Susana Cuquet


“Customers were really keen to change their hair styles”

RESPONSIBILITY “The night before re-opening the salon I didn’t sleep, thinking how it would go, what the customers would be like...”

Against all the odds, this autumn Susana Cuquet took the step of moving her hairdressing and beauty salon in Badalona to premises three times the size. When it seemed like everything was doomed to failure, she took a step forward and grew. “I found that due to the restrictions caused by the pandemic, the space in my salon did not allow me to attract more customers. That helped me make my mind up, thinking that if I didn’t do something I’d be stuck. I thought, “Rather than staying like this and being in trouble, I’m going to take a chance!” And so she did. She moved, she started again. She dived in headfirst: the pandemic was not going to stop her business venture. During the hardest times, she says, “I was convinced that I would see it out, because I had money saved, and I’ve now invested that in the business. Because if you run out of money, you keep at it a couple more months to use up your stock and then you close.” This Covid nightmare took her by surprise, like everyone else. “You listened to the news, and it felt like something happening to other people... And all of a sudden you find yourself there and you say, ’This is for real!’”

As soon as she could, she started doing home visits, at first, to people who had difficulty looking after themselves. “The night before I started doing home visits I couldn’t sleep, because of the responsibility of having to take my utensils to another person’s house, ensuring everything was disinfected – you try to do it as well as you can, but you still get nervous. Little by little you get used to the situation.”

There were many changes when the salon reopened, due to hygiene and capacity limits. “At first, I could only cater for one person, and no one else could come in until they left...” It was difficult to even calculate the times. “The night before I reopened the salon, I didn’t sleep either, thinking about how I would do it, what the customers would be like... Some people were very, very apprehensive, and others didn’t really care. We had to do everything right and avoid any arguments.” As a sector, they did not receive any guidelines, they made do with the information they sent to each other. In Susana’s case, the lack of information and difficulties did not make her lose heart. “It takes a lot to make me worried. I guess I think pretty philosophically!”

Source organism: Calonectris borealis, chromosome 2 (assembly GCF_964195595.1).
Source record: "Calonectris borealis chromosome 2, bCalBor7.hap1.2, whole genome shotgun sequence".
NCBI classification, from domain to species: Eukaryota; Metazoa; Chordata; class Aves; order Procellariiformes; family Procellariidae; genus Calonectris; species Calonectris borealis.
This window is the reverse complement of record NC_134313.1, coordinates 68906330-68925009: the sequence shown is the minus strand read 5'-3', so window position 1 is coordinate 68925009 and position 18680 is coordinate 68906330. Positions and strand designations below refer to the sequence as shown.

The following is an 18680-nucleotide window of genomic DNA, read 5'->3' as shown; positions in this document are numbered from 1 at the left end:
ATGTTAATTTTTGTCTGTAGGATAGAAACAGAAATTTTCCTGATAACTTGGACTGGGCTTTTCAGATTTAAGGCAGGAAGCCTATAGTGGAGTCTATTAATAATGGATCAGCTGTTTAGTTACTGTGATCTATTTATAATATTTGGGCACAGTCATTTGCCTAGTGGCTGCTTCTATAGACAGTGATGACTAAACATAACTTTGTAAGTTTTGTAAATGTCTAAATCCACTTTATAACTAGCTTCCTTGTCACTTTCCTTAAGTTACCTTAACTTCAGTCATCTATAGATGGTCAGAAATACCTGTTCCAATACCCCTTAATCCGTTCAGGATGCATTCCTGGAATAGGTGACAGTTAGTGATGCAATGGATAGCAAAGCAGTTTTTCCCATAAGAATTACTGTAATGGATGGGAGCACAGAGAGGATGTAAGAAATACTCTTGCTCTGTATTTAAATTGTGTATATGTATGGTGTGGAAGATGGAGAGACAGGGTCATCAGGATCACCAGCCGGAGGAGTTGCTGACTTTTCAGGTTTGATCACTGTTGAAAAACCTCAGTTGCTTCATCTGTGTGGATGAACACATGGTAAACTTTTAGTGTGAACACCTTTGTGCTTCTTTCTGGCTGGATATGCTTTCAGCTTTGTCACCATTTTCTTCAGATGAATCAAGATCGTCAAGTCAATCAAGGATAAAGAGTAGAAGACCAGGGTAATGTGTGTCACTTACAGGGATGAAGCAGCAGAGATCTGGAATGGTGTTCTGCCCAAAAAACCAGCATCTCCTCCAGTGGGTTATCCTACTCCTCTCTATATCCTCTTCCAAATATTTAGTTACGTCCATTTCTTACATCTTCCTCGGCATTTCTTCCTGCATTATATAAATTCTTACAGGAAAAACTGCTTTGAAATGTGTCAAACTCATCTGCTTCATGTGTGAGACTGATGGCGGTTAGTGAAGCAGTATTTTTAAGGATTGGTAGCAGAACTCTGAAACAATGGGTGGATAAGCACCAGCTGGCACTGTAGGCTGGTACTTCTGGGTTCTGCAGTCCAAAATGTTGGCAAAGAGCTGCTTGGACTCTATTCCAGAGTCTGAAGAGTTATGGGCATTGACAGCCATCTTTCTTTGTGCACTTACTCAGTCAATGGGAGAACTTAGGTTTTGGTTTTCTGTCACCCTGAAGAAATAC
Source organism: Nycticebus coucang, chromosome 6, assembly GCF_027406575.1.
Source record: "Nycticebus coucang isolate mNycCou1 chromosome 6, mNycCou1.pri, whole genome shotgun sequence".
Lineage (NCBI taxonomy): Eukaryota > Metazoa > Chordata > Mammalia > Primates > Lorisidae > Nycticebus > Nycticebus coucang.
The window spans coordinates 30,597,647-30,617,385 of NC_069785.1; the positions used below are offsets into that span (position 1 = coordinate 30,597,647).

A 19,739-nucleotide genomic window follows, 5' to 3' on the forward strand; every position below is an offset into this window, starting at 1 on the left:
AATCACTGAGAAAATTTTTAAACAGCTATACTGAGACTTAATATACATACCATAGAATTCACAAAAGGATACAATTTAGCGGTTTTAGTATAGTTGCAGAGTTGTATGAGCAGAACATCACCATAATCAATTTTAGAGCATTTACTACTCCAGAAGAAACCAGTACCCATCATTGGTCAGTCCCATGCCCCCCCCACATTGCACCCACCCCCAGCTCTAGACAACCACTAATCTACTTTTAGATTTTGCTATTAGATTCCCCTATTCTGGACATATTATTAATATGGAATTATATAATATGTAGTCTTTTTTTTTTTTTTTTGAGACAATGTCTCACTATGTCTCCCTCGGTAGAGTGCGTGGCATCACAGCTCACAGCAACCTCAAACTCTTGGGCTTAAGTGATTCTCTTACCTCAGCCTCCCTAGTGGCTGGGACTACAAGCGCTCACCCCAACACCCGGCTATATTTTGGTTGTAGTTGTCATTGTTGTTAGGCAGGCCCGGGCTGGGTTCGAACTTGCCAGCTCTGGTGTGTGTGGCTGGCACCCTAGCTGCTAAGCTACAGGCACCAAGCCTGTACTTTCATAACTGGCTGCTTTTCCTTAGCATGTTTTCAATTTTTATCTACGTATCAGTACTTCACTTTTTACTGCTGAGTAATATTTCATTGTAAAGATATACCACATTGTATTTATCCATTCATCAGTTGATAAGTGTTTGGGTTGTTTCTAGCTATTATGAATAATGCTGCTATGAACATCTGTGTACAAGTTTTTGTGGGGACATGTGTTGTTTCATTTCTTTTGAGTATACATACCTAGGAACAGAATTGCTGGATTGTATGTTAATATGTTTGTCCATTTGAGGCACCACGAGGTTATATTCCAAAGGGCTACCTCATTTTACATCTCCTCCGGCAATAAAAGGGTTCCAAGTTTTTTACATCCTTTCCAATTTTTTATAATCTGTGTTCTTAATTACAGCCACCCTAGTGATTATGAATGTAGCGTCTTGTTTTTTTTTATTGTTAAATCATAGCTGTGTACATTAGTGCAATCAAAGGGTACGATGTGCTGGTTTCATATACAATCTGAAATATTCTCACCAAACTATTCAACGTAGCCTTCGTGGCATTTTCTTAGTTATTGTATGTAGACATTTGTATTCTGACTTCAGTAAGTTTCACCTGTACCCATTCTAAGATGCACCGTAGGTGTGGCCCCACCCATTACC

Her salon has always been a meeting point in the neighbourhood, a kind of social centre. It was not uncommon to find it full of people in the past. It has been tough, but the salon complies with the new rules. No more magazines, no more coffee... “There have been sad times. A maximum of three people in the salon, and also talking about the same topic, which everyone has their opinion on.” With all the strangeness of the current situation, there has to also be a certain normality. The problem, she says, comes with relaxing prevention measures. On this she is very strict. “When we could have customers normally, I continued to control the capacity. I wanted people to know that there would be no more than two people, because there was a lot of fear and I didn’t want them to be afraid.”

“As soon as I opened I had work, I can’t complain. Customers were really keen to change their hair styles, after so much time at home, in their pyjamas, without getting dressed... Many have changed their image. There were also those who tried to cut their own hair and it was a challenge to get a good cut out of some of the disasters!”

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